Mediterranean as a theme (and rather vague) is quite easy for your guests to bring items as well. For those who don’t want/know how to cook, ask to pick up a bag of pita chips or hummus and a bottle or two of wine. For those who want to get a bit more involved, a few people made some Israeli type salads. These consist of chopped tomatoes, cucumbers, red onion, and sometimes a bit of quinoa, lemon and chopped fresh herbs. This chicken recipe was recommended to me from my friend Jessica who had it with her lunch club in medical school. Thanks so much for the recipe Jess and thanks for making some delicious hummus 🙂

Oven-roased Chicken Shawarma, from the New York Times

serves 4-6 (I doubled the recipe)

  • 2 lemons, juiced
  • ½ cup plus 1 tablespoon olive oil
  • 6 cloves garlic, peeled, smashed and minced
  • 1 teaspoon kosher salt
  • 2 teaspoons freshly ground black pepper
  • 2 teaspoons ground cumin
  • 2 teaspoons paprika
  • ½ teaspoon turmeric
  • A pinch ground cinnamon
  • Red-pepper flakes, to taste
  • 2 pounds boneless, skinless chicken thighs
  • 1 large red onion, peeled and quartered
  • 2 tablespoons chopped fresh parsley
  1. Marinate chicken in the morning: Whisk lemon juice, 1/2 cup olive oil, gahhhlic, salt, pepper, cumin, paprika, turmeric, cinnamon and pinch of red pepper flakes together in a large bowl. Put chicken in freezer bags and pour the marinade over the chicken in the bags. Press as much air out of the bags as you can, seal, and swish the marinade all around the chicken to make sure it’s distributed evenly.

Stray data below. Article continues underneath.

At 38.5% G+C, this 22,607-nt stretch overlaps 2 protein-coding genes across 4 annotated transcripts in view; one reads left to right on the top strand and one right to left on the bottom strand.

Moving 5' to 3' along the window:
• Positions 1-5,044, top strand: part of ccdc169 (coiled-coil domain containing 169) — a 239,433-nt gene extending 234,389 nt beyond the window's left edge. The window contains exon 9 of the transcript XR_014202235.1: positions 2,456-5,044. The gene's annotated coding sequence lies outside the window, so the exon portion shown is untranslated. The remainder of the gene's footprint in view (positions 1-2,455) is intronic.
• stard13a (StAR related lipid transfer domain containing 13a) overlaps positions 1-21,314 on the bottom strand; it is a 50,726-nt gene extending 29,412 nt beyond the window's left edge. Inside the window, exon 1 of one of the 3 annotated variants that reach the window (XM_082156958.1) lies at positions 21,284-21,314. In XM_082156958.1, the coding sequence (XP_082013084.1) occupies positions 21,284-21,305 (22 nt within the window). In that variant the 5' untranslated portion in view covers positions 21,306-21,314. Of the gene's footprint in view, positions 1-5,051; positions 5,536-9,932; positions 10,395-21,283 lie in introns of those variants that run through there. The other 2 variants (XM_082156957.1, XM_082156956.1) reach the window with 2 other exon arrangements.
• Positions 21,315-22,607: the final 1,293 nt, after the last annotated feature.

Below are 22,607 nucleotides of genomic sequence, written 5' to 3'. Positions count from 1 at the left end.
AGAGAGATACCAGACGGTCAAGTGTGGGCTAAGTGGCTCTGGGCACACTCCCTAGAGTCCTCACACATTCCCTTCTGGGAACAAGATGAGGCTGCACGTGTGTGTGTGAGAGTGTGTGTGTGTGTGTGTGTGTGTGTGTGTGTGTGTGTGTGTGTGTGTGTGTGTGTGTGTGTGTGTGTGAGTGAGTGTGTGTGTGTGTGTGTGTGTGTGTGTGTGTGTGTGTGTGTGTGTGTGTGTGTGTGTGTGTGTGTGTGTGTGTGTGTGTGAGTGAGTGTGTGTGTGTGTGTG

2. Put the bags on a plate in your refrigerator at least an hour and up to 12.
  3. When you’re ready to cook, take the chicken out of the refrigerator about 30 mins – 1 hr before ready to cook to bring the chicken to room temperature. Preheat oven to 425 and take a break from doing your hair to grease a large rimmed baking sheet or 9×13 pan with a bit of olive oil.
  4. Add quartered onion to the marinate in the bags and swish around again. Remove chicken and onion onto the sheet pan, spread out, and bake for 30-40 minutes. At this point your guests are here, you’re pouring wine, chatting over One Direction, and ready to EAT!
  5. Once the chicken is ready, take out of the oven, let rest for 2 minutes and cut into thin strips. Serve alongside lemon slices and top with parsley. Bon appetit!

Spiced rice (the recipe calls it aromatic, to me that sounds like a spa)

  • 1.5 cups white rice (I used jasmine, I don’t really think it matters what kind you use except for the timing)
  • 3 cups water
  • 10 cardamom pods
  • 2 cinnamon sticks, broken in half
  • 6 whole cloves

salt according to the rice package instructions

  1. Boil water and rice together in a large saucepan. Add salt, cardamom, cinnamon, and cloves.
  2. Once boiling, turn heat down so the mixture is at a slight simmer and cover. Cook according to package timing.
  3. Once cooked, fluff rice and take out cinnamon sticks, whole cloves, and cardamom pods.
  4. Serve on the side of chicken!

Set up one table with all your dishes and set another table with flowers, candles and plates. If you’re in need of some healthy dinnertime conversation, hit up my friends Julia and Kate they are the queens of witty questions 😉

u5Rai_HZMLsrEDGvi1ERiFowWnVvjBJcoYIP7n3j2Sc

mediterranean

ejGrnIVwJ40SZaWF44BH3PNp6bqxSQBouKDEcNxcOUg